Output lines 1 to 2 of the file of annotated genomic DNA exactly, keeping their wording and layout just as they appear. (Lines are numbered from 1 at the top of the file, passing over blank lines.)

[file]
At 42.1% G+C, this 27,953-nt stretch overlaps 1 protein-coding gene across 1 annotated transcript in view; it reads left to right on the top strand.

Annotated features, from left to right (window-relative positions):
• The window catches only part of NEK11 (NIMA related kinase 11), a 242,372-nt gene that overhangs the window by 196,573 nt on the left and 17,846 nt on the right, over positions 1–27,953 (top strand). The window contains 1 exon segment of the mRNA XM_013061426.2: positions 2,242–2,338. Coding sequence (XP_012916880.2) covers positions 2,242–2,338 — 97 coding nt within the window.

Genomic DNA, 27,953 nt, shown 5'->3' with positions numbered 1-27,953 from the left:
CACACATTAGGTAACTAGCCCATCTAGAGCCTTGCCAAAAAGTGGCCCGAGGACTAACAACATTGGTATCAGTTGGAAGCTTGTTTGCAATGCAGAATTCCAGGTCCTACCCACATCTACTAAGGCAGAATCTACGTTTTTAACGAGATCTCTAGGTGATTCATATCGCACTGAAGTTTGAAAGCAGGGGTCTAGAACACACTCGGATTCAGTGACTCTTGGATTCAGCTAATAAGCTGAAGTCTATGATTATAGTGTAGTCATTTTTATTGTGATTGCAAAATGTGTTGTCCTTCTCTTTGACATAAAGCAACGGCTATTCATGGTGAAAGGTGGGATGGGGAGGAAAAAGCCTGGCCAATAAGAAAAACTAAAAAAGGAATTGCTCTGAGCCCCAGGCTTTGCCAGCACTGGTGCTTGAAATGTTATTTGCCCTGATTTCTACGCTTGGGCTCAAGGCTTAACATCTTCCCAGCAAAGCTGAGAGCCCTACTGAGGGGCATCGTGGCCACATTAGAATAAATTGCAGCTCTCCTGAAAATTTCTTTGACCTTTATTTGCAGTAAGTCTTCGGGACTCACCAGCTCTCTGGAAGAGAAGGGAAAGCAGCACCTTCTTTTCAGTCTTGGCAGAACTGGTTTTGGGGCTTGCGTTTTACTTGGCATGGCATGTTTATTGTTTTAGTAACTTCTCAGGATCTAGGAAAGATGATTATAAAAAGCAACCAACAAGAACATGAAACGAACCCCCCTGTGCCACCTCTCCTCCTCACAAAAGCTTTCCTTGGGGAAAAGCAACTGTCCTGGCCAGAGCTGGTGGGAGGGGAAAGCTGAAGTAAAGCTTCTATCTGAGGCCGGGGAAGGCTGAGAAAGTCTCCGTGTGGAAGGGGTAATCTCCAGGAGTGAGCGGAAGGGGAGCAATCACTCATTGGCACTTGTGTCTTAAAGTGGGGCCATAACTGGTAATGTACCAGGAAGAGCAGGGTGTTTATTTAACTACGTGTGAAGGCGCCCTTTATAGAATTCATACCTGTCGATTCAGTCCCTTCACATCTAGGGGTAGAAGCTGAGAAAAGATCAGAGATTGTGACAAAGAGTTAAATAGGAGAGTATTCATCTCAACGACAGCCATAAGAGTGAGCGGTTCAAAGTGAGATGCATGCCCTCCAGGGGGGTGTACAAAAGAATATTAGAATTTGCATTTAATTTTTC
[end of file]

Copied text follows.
At 42.1% G+C, this 27,953-nt stretch overlaps 1 protein-coding gene across 1 annotated transcript in view; it reads left to right on the top strand.

Annotated features, from left to right (window-relative positions):